Another aspect of information hiding is the visibility of methods and properties. In some languages, objects can have public, private, and protected methods and properties. This categorization defines the level of access the users of the object have. For example, only the internal implementation of the object has access to the private methods, while anyone has access to the public ones. In JavaScript, all methods and properties are public, but we'll see that there are ways to protect the data inside an object and achieve privacy.

Aggregation

Combining several objects into a new one is known as aggregation or composition. The aggregation concept illustrates the ability to combine several objects into a new one. Aggregation is a powerful way to separate a problem into smaller and more manageable parts (divide and conquer). When a problem scope is so complex that it's impossible to think about it at a detailed level in its entirety, you can separate the problem into several smaller areas, and possibly then separate each of these into even smaller chunks. This allows you to think about the problem on several levels of abstraction. A personal computer is a very complex object. You cannot think about all the things that need to happen when you start your computer. But you can abstract the problem saying that you need to initialize the objects it consists of: the Monitor object, the Mouse object, the Keyboard object, and so on. Then you can dive deeper into each of the sub-objects. This way you are composing complex objects by assembling reusable parts.

To use another analogy, a Book object could can contain (aggregate) one or more author objects, a publisher object, several chapter objects, a table of contents, and so on.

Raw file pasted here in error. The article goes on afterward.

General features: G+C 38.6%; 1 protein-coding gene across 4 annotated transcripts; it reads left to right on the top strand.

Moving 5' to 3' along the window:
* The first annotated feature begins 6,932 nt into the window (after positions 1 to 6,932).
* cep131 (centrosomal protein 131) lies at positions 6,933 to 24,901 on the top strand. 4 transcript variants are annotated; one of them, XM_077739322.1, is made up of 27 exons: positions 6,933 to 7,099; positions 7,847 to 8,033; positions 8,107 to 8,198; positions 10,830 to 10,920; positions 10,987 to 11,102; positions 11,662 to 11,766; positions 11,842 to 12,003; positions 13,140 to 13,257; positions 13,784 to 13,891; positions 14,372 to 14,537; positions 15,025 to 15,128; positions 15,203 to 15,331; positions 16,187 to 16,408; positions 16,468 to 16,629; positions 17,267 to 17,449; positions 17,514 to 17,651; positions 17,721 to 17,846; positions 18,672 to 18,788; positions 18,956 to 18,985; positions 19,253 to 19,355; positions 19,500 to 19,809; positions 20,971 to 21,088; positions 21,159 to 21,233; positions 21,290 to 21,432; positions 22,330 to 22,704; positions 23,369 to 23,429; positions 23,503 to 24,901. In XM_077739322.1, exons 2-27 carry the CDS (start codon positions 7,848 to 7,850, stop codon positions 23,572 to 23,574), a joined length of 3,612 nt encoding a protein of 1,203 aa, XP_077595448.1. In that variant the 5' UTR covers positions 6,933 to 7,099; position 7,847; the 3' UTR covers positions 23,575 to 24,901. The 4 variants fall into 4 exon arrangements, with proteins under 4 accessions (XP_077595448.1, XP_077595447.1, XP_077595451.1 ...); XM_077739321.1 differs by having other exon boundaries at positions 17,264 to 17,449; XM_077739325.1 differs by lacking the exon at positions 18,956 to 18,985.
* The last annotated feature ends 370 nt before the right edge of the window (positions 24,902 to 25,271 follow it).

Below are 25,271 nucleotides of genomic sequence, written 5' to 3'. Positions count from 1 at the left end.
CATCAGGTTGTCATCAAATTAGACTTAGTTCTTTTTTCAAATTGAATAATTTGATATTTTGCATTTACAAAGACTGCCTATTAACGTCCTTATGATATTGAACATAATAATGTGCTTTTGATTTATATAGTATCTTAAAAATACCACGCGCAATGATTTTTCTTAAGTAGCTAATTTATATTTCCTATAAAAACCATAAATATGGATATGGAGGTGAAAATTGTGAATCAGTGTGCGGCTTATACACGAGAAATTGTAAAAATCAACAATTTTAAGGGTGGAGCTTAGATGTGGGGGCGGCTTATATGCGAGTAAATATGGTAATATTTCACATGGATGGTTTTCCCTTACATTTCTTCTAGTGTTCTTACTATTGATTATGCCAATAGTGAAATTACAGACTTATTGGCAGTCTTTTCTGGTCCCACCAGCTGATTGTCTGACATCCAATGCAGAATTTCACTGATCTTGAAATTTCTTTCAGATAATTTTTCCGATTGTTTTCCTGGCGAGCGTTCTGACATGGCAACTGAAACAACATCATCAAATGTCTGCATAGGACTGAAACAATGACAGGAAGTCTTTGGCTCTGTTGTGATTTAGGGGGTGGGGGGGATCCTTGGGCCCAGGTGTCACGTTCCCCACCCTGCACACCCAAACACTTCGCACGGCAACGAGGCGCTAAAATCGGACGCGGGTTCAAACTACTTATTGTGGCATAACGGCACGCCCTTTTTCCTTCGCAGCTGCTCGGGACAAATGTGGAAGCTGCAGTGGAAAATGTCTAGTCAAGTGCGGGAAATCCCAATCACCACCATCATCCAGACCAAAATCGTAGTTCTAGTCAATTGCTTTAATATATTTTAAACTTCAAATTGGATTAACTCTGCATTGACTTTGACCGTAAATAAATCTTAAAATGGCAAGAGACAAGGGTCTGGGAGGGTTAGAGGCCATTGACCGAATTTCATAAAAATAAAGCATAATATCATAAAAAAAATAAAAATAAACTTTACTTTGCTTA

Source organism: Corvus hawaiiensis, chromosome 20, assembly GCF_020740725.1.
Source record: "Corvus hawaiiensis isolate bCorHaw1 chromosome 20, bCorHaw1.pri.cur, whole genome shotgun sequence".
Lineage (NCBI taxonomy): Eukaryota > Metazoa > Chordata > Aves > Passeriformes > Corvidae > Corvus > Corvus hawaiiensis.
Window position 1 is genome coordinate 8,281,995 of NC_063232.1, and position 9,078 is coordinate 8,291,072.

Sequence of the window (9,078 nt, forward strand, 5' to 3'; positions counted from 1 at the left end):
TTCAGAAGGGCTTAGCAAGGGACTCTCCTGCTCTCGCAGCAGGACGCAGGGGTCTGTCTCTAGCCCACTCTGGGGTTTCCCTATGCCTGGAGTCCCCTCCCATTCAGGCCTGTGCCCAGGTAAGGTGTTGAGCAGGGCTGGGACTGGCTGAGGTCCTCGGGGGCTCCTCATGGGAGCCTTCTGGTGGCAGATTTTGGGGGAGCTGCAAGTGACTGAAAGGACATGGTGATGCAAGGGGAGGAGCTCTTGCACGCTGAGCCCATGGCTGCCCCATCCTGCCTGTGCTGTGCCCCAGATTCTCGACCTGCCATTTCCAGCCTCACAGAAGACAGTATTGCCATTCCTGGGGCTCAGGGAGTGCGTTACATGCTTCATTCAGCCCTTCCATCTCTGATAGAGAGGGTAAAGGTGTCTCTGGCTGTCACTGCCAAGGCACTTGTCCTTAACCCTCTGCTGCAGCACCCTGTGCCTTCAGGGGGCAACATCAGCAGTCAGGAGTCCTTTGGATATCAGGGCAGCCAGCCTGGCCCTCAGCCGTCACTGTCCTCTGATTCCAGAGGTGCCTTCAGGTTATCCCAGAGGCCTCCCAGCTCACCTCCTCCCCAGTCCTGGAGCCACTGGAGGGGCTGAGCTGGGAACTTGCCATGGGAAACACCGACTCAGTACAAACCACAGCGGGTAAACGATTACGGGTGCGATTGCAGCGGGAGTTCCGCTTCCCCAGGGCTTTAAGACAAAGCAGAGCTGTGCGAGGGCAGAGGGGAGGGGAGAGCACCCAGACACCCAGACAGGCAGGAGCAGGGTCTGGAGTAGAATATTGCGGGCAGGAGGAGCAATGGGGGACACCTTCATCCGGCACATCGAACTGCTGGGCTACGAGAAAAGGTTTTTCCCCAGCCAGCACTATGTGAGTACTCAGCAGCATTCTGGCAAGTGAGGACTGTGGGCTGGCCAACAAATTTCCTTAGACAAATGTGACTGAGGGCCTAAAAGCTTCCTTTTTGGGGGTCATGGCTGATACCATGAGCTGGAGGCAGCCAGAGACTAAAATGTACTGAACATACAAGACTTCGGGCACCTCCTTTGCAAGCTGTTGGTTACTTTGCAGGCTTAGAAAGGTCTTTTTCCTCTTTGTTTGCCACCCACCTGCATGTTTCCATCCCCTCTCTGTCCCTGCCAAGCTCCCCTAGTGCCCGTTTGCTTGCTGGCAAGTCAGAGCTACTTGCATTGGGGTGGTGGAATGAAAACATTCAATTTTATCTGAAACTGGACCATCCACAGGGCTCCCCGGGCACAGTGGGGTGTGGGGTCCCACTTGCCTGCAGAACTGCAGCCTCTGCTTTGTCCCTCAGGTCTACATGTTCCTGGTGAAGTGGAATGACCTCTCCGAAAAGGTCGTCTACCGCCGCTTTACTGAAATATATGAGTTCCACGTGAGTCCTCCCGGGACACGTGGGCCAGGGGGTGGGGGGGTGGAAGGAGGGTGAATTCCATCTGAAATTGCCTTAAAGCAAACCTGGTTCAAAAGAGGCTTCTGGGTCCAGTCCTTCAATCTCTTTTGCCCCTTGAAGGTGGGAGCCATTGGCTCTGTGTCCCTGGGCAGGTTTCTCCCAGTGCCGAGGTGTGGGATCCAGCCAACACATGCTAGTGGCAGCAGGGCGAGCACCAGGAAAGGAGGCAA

Inheritance

Inheritance is a very elegant way to reuse code that has already been written. For example, you can have a generic object Person, which has properties such as name and date of birth, and that implements the functionality walk, talk, sleep, eat. Then you figure out that you need an object Programmer. You could re-implement all the methods and properties that Person has, but it would be smarter to just say that Programmer inherits Person, and save yourself some work. The Programmer object only needs to implement more-specific functionality, such as the method "write code", while reusing all of the Person's functionality.

In classical OOP, classes inherit from other classes, but in JavaScript, because there are no classes, objects inherit from other objects.

When an object inherits from another object, it usually adds new methods to the inherited ones, thus extending the old object. Often the following phrases can be used interchangeably: "B inherits from A" and "B extends A". Also, the object that inherited a number of methods, can pick one or more methods and redefine them, customizing them for its own needs. This way the interface stays the same, the method name is the same, but when called on the new object, the method behaves differently. This way of redefining how an inherited method works is known as overriding.

Polymorphism

In the example above, we had a Programmer object that inherited all of the methods of the parent Person object. This means that both objects provide a "talk" method, among others. Now imagine that somewhere in our code, there's a variable called Bob and it so happens that we don't know if Bob is a Person, or a Programmer object. We can still call the "talk" method on the Bob object and the code will work. This ability to call the same method on different objects and have each of them respond in their own way is called polymorphism.